After surviving a bleeding brain aneurysm in December, Myrtle Beach Mayor John Rhodes stressed the importance of learning and knowing the signs that something’s wrong.
He made the decision then to work to educate the public on the warning signs of aneurysms and strokes.
On Thursday, the doctors who repaired Rhodes’s aneurysm will speak at a free seminar, the “Brain Game,” to let people know what to look for. The seminar will be at 5:30 p.m. at the Sheraton Myrtle Beach Convention Center Hotel, 2101 N. Oak St. in Myrtle Beach.
Rhodes said he experienced symptoms that could have alerted him about the aneurysm in his brain had he ever known what they were.
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“You’re not informed like you have been for a potential heart attack,” he said.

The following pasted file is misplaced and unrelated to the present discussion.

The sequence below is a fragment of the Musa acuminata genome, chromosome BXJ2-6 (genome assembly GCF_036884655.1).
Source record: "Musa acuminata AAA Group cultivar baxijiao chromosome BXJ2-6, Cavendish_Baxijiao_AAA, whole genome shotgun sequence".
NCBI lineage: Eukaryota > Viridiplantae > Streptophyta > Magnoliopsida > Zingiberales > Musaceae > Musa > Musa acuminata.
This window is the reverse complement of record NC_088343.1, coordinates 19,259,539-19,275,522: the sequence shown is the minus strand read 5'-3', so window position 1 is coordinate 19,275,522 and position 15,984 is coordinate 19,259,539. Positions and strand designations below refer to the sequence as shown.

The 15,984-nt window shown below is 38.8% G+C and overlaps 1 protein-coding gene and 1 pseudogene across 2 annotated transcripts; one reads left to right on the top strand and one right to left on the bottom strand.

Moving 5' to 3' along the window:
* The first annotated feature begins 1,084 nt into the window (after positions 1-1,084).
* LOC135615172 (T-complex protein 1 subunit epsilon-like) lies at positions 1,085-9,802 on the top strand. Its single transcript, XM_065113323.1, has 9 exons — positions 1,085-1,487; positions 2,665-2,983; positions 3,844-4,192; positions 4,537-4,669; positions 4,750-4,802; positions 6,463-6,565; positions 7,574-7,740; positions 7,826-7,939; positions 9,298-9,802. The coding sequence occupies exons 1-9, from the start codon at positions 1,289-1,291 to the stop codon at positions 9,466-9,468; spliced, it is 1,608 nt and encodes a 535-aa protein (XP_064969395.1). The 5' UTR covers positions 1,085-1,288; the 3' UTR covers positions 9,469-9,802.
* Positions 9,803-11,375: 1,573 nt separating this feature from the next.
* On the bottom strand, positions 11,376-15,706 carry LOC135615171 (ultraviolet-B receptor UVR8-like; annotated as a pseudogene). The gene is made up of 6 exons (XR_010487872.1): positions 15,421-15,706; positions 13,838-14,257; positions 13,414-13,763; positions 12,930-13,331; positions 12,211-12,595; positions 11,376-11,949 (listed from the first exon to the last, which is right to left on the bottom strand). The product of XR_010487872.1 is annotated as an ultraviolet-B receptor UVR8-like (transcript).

Dr. Imran Chaudry, a neurointerventional radiologist, and Dr. Christine Holmstedt, a cerebrovascular surgeon, led the team that repaired Rhodes’ aneurysm at the Medical University of South Carolina and will share tips to help recognize strokes and aneurysms.
“There’s no age criteria of strokes and aneurysms,” said Rhodes, 70.
He was 69 when he was diagnosed while Councilman Randal Wallace’s brother, Keith, was 26 when he died after an aneurysm burst in his brain last August.
“I’m trying to help give back to our community. Not just Myrtle Beach, the whole Grand Strand,” Rhodes said. “I was very fortunate – blessed – to have survived this.”